Obesitrol claims to be different than the vast majority of fat burners and over the counter diet pills available on the market today, in that it is…
“… a product backed by solid scientific evidence.”
By the time you finish reading this review you’ll have a pretty good idea understanding of just how little that sentence actually means.
Plus, there are other concerns…
1) There’s no way to determine the amount of the various ingredients that are included in this formula. The effectiveness of herbal compounds, is – like pharmaceuticals – entirely dependent on dosage and potency.
Neither is revealed here.
In essence, it hardly matters whether or not an ingredient displays promising or helpful results if your product contains only a fraction of the amount found helpful in a clinical study. This is a common tactic of supplement retailers; tout an ingredient’s “clinical effectiveness” and then include only the smallest sprinkling of it in your product.
2) The “clinical evidence” cited does not always support the retailer’s assertions. For instance, to support the argument for the inclusion of caffeine into the product, the retailers cite this study, which actually shows caffeine on its own has relatively little effect on the metabolism. Instead, it is caffeine and green tea (including the catechin EGCG) that has the greatest effect on metabolism. That would be fine if this product contained an adequate dose of green tea.
It does not contain any green tea at all.
So this study is moot. Ooops.
And get this; the study found that the “maximum observed effect on EE (energy expenditure) was about 2 %. This is in direct conflict with the product’s sales page which says…
“A recent study at the University of Copenhagen confirms this. In a double blind, placebo controlled study, the average subject in the caffeine group increased energy expenditure by 6%.”
No, it doesn’t. Not at all.
3) Obesitrol contains the exact same formula as the diet supplement Apidexin, which likely means the two products are manufactured by the same company. If this is the case, it would not be uncommon. This is another less than admirable tactic utilized by many retailers of diet products sold only online; when sales to start dwindle, simply rename the product, print up some new labels, and continue selling it as a “new” weight loss miracle.
It also means I have already written the Obesitrol review, except it was called Apidexin when I did so.
Not exactly confidence inspiring, is it?
Since everything you need to know about Obesitrol can be discovered by reading the Apidexin review, I am just going to provide an overview of the issues here. Let’s “dig” in to these miracle supplements…
1. Irvingia gabonensis: Also known as African mango, this ingredient gained some major interest when it was featured on the Dr. Oz show. Alas, while there is clinical data validating its effectiveness, the lead author has a patent on African mango for weight loss.
That’s what’s called a financial conflict of interest.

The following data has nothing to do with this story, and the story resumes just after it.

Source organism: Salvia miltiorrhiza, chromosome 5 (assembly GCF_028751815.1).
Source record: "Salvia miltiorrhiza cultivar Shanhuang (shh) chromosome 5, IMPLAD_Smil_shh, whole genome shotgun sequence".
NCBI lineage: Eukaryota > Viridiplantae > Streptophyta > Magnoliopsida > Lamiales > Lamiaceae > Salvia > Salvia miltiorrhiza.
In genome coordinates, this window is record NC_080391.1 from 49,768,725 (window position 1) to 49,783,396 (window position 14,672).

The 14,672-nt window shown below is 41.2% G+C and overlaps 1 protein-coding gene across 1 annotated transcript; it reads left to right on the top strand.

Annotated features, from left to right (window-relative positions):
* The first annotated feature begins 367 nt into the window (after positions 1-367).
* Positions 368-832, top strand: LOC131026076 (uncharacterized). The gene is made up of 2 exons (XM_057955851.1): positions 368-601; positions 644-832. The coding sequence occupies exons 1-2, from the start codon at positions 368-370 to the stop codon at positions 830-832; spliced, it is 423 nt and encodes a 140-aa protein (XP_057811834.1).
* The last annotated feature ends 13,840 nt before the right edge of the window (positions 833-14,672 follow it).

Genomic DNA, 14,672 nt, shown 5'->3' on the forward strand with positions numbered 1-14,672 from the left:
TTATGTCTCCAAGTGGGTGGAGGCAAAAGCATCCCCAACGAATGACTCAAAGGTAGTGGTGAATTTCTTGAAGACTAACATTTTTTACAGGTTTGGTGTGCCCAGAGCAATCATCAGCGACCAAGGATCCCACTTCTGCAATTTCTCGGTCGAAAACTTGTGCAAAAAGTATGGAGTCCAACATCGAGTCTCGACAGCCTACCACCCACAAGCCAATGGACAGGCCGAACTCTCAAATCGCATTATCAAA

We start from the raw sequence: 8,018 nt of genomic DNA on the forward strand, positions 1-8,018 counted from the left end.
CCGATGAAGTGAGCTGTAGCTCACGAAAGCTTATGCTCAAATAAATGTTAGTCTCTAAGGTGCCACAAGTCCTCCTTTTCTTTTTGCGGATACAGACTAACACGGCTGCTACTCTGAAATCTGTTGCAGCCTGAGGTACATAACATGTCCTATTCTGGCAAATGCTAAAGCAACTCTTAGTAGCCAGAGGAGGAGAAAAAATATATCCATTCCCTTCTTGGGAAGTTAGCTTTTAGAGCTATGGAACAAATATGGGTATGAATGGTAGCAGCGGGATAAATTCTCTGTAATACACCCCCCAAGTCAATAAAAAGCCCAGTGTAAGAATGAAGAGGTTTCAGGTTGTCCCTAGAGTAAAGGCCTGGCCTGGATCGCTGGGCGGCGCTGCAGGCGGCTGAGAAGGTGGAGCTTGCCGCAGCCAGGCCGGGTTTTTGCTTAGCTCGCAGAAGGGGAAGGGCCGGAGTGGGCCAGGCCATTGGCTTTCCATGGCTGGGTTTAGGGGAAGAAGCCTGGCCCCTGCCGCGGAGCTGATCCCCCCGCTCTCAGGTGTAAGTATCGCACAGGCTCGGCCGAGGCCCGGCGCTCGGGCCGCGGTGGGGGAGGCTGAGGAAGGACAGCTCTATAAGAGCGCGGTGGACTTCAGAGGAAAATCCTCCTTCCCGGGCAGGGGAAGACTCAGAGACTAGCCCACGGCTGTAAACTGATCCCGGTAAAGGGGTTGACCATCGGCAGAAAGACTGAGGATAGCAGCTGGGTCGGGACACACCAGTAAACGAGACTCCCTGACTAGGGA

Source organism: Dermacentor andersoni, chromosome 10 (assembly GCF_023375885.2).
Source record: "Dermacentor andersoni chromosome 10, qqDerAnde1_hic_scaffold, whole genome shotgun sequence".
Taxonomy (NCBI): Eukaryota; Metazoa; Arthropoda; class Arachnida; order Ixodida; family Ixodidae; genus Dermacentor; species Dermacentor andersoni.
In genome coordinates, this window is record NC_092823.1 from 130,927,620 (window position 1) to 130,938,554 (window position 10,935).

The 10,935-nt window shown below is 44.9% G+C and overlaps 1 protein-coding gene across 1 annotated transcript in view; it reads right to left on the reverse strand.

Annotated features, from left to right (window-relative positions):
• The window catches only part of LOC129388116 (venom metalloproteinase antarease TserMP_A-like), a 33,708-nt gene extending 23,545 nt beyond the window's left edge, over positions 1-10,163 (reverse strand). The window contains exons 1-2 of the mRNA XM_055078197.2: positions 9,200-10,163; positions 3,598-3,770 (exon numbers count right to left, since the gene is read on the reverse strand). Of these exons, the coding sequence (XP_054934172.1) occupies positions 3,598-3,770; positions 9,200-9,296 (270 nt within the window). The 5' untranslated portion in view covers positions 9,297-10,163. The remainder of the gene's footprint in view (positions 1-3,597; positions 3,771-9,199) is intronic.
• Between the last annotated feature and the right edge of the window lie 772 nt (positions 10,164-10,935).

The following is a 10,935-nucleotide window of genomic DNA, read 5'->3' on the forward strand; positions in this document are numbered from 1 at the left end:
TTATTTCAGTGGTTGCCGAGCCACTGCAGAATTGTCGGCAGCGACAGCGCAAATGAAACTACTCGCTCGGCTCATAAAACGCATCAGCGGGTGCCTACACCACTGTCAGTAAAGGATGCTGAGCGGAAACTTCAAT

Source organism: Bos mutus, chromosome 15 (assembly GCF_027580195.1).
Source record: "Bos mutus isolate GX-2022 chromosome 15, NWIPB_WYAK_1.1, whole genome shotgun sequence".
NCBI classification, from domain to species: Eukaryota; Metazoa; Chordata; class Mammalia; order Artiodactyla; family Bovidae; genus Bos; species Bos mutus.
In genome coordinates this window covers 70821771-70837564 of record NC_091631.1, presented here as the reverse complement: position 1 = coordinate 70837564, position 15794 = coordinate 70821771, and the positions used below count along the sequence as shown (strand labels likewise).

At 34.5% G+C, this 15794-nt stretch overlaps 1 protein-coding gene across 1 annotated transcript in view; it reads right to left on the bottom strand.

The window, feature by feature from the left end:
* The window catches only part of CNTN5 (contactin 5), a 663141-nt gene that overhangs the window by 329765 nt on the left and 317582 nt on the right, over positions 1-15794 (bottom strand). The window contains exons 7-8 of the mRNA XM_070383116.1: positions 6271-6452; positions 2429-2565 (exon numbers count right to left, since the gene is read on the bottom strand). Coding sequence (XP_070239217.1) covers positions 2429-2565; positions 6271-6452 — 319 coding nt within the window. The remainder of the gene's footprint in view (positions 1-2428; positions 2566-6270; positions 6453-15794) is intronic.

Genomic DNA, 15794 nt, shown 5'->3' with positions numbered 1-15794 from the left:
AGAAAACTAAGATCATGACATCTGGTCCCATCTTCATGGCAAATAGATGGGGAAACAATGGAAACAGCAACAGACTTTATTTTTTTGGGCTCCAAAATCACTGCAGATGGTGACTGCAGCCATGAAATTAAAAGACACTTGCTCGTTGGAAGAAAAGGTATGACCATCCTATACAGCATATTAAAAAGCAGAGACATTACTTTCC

That means when the same person who has the most to gain financially from a positive study outcome is the same person conducting the study, the results need to be viewed with skepticism. To date, there is no independent clinical data verifying this ingredient’s effectiveness for weight loss.
2. Lady’s Mantle, Olive Leaf, Cumin Seed, Wild Mint Leaf (also known as Alchemilla vulgaris, Olea europaea, Cuminum cyminum and Mentha longifolia): These 4 ingredients originally debuted in a product called WeighLevel.
Like the aforementioned ingredient, there is clinical data validating this combination’s benefits for weight loss, but once again, there’s a major conflict of interest; one of the authors is directly involved with the company that manufactures WeightLevel (Sprunk-Jansen), and 4 others are tied to a company that has the exclusive rights to distribute the products manufactured by them.
Lastly, the journal the study was published in is not a well known or well respected one.
3. Cissus Quadrangularis (also known as veld grape): The same researcher who did the studies on the aforementioned African mango, also did the clinical studies on Cissus. He also has a patent on Cissus for weight loss. Again, financial conflict of interest.
That leaves us with one last ingredient…
4. Caffeine: As you know, it is the common stimulant found in coffee, tea, sodas, chocolate, and so on. In other words, while caffeine is a mild thermogenic and has been shown to elevate the metabolism slightly, this is the exact same stuff you very likely consume in generous quantities daily.
Short of giving you an added boost that may make it easier to get through your workout, this is not a miracle fat burner either (otherwise losing weight would be a simple matter of chugging back a couple of extra coffees daily).
As it stands, there’s not a heck of a lot going for Obesitrol. Even it’s low price (around $20 per bottle) shouldn’t tempt you, since that’s a pretty clear indication that some of the more pricey ingredients in this formula (like a properly standardized African mango extract) can’t possibly be included at a helpful dosage.